Imagine you just developed a new strategy for coin flipping. Right before you release the coin, you blink 4 times. You want to test if this strategy will result in more heads than tails, so you set up a test where you flip a coin 20 times. You observe 13 heads and 7 tails. Your strategy resulted in heads 65% of the time! You rush out to start gambling on coin flips.
You probably already realized the error in our analysis. Even if our new strategy had zero impact, we would still expect to flip 13 heads about 7.3% of the time. This raises an important question: how do we know if our results are the product of our strategy or randomness? We don’t, but we can set up our experiment in a way that the odds of a random result are so small, that we are confident the effect is from our strategy.
For example, we can flip the coin 1000 times instead of 20. The odds of getting 65% heads randomly is now about 3.75*10^-22. So if we flipped 650 heads, maybe it is time to start gambling.
This idea of separating chance from our results is known as statistical significance, and it is the topic of today’s post.
Significance of significance
Statistical significance is one of the most misunderstood ideas in statistics because the use is so different from the everyday definition. In common parlance, significance is synonymous with “stuff that matters.” So we might assume that a statistically significant result is synonymous with “a result that matters.”
In reality, a statistically significant result can matter very little. For example, a significant result that changes our chance of getting a certain type of cancer from .002% to .001% probably doesn’t matter much.
In statistics, statistical significance just means distinguishable from random chance. As we saw in the coin flipping example, our first result wasn’t distinguishable from random chance, therefore, it was not statistically significant.
In 1925, Ronald Fisher published Statistical Methods for Research Workers. In it, he popularized the idea of using 5% as the cutoff for a statistically significant result. This means that there would only be a 1/20 chance of the observed effect being the result of random chance. Right off the bat, this should tell us that about 5 in every 100 published result is wrong. In reality, the number is far worse.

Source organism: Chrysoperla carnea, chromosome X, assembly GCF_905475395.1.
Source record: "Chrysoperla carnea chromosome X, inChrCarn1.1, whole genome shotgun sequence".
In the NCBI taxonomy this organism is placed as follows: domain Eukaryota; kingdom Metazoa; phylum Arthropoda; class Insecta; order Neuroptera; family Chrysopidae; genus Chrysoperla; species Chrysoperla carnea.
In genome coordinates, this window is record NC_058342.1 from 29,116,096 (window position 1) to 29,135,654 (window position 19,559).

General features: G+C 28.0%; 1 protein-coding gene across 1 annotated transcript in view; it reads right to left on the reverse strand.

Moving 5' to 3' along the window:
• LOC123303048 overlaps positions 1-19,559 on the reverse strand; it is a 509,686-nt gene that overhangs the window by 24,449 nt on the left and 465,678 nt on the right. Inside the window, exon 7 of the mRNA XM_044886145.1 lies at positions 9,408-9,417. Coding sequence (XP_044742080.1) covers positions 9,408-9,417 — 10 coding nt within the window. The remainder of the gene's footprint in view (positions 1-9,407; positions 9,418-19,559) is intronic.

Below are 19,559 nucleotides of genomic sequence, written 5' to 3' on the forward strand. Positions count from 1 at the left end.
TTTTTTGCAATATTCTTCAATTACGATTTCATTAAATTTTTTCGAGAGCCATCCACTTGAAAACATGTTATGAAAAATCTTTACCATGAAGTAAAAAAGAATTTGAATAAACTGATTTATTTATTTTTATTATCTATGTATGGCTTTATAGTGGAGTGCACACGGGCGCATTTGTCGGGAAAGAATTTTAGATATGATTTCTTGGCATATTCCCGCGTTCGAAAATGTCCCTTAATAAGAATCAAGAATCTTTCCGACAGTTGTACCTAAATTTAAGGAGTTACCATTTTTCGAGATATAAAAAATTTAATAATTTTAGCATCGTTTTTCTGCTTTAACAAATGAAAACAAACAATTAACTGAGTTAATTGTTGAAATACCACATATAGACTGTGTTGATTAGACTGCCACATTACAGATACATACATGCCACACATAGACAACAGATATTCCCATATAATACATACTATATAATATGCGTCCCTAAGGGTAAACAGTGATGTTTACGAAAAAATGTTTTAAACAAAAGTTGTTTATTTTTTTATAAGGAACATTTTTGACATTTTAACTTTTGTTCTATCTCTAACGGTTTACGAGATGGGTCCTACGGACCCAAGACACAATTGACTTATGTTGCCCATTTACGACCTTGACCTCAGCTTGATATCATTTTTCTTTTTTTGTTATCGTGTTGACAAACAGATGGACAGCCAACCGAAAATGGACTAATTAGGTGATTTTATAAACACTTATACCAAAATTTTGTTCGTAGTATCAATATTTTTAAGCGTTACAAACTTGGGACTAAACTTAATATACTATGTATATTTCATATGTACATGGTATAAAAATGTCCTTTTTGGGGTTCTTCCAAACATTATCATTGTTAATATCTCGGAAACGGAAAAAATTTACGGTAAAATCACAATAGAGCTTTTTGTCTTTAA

Fooled by randomness
To understand the issue, let’s use a great example from a Veritasium video on this subject. Imagine there are 100 hypothesis being tested in a field. 10 of them are true relationships and 90 are false. We already know that there is a 5% chance of wrongly classifying those false hypotheses as true, so there are 4.5 false positives (90 *.05). But for the 10 true hypotheses, we also have the chance of getting a false negative. Because of this, we may only find 8 of the true hypotheses. The rest of the results are correctly classified as true negatives, but these results rarely get published. They make only about 20% of the papers in a field.
So, in our body of published research, we will have 8 true positives, 4 false positives, and 3 true negatives. This means that a third of our published results will be wrong.
In 2011, a collaboration by 270 researches attempted to recreate 100 published psychology studies. This was called the Reproducibility Project, and they found that only 39 of the studies showed statistically significant results when reproduced.
In 2015, John Bohannon published a study that showed eating chocolate helps people lose weight. It was quickly picked up in the media and could be found in headlines around the world. The problem was that the whole thing was a scam. NPR has a great article on the subject. Bohannon purposely devised the study to give a false result. He had a small sample, like our coin flips, and measured multiple factors hoping to randomly get a hit on one. The hit was weight loss.
The flaws in the study design were obvious, but they were still published and shared. Bohannon wanted to show that the media cared more about clicks and views than actually reviewing the work.
As we’ve seen, even well-intentioned researchers are going to get it wrong about 30% of the time. When biases, P-hacking, and publishing incentives are added to the equation, the numbers gets even worse.
Evan Esar, an American humorist, once described statistics as:
The only science that enables different experts using the same figures to draw different conclusions.
It is important to remember that all data needs to be interpreted. In our opening example, we might have found that blinking 4 times has a statistically significant effect on head outcomes, but we should still be able to reason that blinking 4 times isn’t really doing anything. In the same way, we should be able to reason that eating chocolate probably isn’t the key variable for losing weight. If you’re still not convinced, I have a rock that keeps tigers away for sale.
I’ll close with this: despite all the issues discussed with statistical significance, it is still the best way we have of knowing. We may get it wrong 30% of the time, but imagine how many times we would get it wrong without.